My Summer in Mississippi: Archaeological Survey Field School in the Big Black River Basin

I will attempt to relate an unlikely series of events that climaxed in the experience of a lifetime. I am an undergraduate student (Junior) at the University of Alabama at Birmingham that came up through the community college system. Being my first year at UAB, I took nearly every anthropology course available, as well as volunteering in the lab each week sorting and documenting the artifact collection. This is where I first came into contact with material culture from the southeastern United States; specifically, that of Mississippi and Alabama. I was fascinated and wanted to learn more.

After a year of intensive study of archaeological theory and methodology from two top-notch professors; Dr. Lauren Downs and Dr. Sarah H. Parcak, I was ready to put some of this training to practical use. The only problem was that UAB was not offering field school this summer. Dr. Downs suggested that I consider a school in Mississippi. After much research, I concluded that Mississippi State was easily the best choice, and that the Cultural Resource Management (CRM) based approach to archaeological field survey being taught by Instructor Jeffrey Alvey was exactly what I had been looking for. I contacted and subsequently met with a very professional Mr. Alvey, applied for transient student status, and made living arrangements. This was really going to happen!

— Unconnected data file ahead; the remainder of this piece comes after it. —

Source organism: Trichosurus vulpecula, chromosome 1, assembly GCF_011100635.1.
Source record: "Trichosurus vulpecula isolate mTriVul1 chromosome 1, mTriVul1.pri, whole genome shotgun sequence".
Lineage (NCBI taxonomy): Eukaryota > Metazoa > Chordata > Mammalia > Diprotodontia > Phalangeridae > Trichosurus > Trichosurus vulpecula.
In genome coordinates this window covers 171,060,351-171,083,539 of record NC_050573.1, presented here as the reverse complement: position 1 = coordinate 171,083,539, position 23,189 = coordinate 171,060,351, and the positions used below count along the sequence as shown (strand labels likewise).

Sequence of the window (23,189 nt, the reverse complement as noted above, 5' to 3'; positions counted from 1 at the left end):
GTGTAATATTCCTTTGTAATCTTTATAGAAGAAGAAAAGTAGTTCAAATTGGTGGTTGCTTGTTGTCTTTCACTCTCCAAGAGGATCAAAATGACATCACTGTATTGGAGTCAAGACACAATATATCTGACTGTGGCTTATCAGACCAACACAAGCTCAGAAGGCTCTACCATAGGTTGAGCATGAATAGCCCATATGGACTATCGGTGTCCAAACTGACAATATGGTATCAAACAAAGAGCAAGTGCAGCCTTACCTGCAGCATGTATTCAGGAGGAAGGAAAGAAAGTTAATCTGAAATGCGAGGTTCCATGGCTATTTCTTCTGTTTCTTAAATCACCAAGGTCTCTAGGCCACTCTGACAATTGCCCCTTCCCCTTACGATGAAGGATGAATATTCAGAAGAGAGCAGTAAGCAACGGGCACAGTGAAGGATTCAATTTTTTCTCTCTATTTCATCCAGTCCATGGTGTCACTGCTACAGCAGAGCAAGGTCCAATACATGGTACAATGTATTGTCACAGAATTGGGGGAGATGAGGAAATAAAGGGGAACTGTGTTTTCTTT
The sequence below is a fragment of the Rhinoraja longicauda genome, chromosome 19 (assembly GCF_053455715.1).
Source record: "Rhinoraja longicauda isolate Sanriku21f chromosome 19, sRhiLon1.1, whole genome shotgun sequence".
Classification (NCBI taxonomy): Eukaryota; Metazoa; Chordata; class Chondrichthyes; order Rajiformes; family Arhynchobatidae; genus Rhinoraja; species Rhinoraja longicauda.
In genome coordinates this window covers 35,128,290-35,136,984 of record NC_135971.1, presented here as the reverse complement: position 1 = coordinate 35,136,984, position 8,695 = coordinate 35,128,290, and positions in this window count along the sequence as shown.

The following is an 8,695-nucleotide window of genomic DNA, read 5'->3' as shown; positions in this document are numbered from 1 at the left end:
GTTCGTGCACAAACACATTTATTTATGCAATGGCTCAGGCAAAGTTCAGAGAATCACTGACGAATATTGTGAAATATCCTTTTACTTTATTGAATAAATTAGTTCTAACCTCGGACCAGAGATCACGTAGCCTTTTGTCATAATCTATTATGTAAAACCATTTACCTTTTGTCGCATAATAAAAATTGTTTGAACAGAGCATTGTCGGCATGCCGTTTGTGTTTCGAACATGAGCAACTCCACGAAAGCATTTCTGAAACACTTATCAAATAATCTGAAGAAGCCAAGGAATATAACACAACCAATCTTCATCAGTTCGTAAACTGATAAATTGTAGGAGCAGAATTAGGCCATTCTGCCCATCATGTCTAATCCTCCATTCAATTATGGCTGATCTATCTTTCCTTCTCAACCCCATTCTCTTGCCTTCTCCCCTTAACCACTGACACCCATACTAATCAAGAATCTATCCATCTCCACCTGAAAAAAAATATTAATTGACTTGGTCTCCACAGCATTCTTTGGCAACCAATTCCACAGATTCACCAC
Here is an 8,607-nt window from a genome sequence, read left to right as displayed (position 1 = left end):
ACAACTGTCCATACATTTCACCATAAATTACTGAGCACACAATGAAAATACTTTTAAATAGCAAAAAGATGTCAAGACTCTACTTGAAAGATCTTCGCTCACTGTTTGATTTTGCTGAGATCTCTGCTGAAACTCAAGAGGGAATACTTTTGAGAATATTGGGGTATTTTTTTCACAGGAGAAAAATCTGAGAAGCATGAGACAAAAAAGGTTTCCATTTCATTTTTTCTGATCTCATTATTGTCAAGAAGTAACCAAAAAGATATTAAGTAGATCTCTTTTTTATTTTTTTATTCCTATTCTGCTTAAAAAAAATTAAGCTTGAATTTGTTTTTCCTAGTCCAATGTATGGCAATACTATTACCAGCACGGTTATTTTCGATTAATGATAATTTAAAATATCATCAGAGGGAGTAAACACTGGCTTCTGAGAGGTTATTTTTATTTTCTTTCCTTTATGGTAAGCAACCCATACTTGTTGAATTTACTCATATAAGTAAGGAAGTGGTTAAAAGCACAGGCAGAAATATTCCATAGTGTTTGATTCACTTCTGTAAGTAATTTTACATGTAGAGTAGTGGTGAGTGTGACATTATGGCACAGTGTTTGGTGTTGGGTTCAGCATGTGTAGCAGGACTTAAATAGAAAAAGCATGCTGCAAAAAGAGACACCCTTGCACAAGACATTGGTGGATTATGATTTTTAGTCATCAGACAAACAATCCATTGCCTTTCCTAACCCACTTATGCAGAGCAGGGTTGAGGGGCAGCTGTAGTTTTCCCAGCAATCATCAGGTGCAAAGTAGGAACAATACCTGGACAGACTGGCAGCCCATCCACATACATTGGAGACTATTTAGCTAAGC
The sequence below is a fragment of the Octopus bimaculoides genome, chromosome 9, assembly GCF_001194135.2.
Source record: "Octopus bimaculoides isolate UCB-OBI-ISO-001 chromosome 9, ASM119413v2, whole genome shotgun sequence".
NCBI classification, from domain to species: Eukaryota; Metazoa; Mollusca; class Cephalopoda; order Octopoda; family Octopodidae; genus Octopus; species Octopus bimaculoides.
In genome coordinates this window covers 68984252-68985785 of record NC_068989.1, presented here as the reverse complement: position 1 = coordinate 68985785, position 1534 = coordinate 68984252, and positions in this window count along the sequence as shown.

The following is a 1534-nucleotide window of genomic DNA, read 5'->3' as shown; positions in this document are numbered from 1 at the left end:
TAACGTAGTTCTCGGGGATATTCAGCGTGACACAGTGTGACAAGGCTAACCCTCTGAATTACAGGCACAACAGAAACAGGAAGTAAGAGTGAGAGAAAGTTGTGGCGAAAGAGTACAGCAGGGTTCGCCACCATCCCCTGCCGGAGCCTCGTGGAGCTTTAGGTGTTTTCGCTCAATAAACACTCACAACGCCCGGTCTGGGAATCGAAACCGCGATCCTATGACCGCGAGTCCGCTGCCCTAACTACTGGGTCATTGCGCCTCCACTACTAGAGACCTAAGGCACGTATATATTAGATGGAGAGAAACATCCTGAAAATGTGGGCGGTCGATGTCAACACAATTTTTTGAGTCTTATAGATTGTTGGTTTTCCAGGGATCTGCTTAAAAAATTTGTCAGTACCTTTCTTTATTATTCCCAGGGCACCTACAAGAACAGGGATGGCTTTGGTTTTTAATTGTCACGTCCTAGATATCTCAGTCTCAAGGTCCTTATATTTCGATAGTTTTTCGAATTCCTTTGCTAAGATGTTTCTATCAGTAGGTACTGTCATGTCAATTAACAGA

I was immediately impressed with Jeffrey’s no-nonsense approach to teaching. On the very first day, after a comprehensive lecture on sampling strategy, we were off to the field! The focus of the class is to train and prepare the archaeological student with the skills and demands required to be competitive in the field of Cultural Resource Management. That is to say—real archaeology in the real world. Being that the vast majority of work in the field of applied archaeology takes place within this context, and that the greater portion of that work consists of phase-one sample survey, I felt very fortunate to be included in the class. Whether one decides to make a career in CRM-based employment, or works as such for a means of financing oneself through graduate school, the experience gained in this course is invaluable.

One of the first tools we learned to use properly was a good sighting compass. This may sound like a small thing, but trust me, one becomes disoriented very quickly in the forest, and being proficient with a compass is essential to prevent getting oneself lost right away. We conducted our survey on large private farms that are evenly planted in agricultural fields, pasture, and pine trees for the timber industry. As these dissimilar land use purposes effect the terrain in different ways, our sampling strategy was modified and adapted as required. In forest and pasture, we employed shovel-testing, digging 30-cm test pits at 30-m intervals on any one of the cardinal directions that best corresponds to the landform being sampled. When any test becomes positive, the strategy is to transect the positive sample and shrink the sampling interval down to 10 m, then continue until two consecutive negative tests occur on any given transect. By following this pattern with each subsequent positive test pit, one may delineate the likely boundaries of an archaeological site with astounding accuracy. This pattern may be more narrowly defined by further reducing the interval distance or by expanding the area of the pits themselves.